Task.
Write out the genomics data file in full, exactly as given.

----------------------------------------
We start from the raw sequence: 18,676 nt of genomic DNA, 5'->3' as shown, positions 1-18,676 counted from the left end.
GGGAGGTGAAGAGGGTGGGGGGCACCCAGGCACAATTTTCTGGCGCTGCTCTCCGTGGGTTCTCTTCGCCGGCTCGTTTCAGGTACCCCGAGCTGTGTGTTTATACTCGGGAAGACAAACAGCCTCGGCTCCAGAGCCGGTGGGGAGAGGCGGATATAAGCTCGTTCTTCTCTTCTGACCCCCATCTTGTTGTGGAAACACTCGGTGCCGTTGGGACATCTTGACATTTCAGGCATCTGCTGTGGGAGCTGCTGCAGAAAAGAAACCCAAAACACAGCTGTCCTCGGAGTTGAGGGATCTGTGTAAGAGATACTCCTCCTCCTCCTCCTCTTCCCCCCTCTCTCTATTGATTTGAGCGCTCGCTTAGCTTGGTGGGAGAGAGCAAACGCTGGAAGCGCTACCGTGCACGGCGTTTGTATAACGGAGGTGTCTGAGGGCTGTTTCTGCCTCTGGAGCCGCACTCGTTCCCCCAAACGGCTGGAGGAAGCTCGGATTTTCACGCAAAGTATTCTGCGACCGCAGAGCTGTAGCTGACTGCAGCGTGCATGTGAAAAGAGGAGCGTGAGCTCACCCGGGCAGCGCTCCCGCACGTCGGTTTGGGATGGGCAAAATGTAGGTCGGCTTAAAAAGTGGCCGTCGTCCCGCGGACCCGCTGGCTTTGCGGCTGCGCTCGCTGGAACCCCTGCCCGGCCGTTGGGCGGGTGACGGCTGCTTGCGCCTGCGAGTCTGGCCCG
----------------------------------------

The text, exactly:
We start from the raw sequence: 18,676 nt of genomic DNA, 5'->3' as shown, positions 1-18,676 counted from the left end.
GGGAGGTGAAGAGGGTGGGGGGCACCCAGGCACAATTTTCTGGCGCTGCTCTCCGTGGGTTCTCTTCGCCGGCTCGTTTCAGGTACCCCGAGCTGTGTGTTTATACTCGGGAAGACAAACAGCCTCGGCTCCAGAGCCGGTGGGGAGAGGCGGATATAAGCTCGTTCTTCTCTTCTGACCCCCATCTTGTTGTGGAAACACTCGGTGCCGTTGGGACATCTTGACATTTCAGGCATCTGCTGTGGGAGCTGCTGCAGAAAAGAAACCCAAAACACAGCTGTCCTCGGAGTTGAGGGATCTGTGTAAGAGATACTCCTCCTCCTCCTCCTCTTCCCCCCTCTCTCTATTGATTTGAGCGCTCGCTTAGCTTGGTGGGAGAGAGCAAACGCTGGAAGCGCTACCGTGCACGGCGTTTGTATAACGGAGGTGTCTGAGGGCTGTTTCTGCCTCTGGAGCCGCACTCGTTCCCCCAAACGGCTGGAGGAAGCTCGGATTTTCACGCAAAGTATTCTGCGACCGCAGAGCTGTAGCTGACTGCAGCGTGCATGTGAAAAGAGGAGCGTGAGCTCACCCGGGCAGCGCTCCCGCACGTCGGTTTGGGATGGGCAAAATGTAGGTCGGCTTAAAAAGTGGCCGTCGTCCCGCGGACCCGCTGGCTTTGCGGCTGCGCTCGCTGGAACCCCTGCCCGGCCGTTGGGCGGGTGACGGCTGCTTGCGCCTGCGAGTCTGGCCCG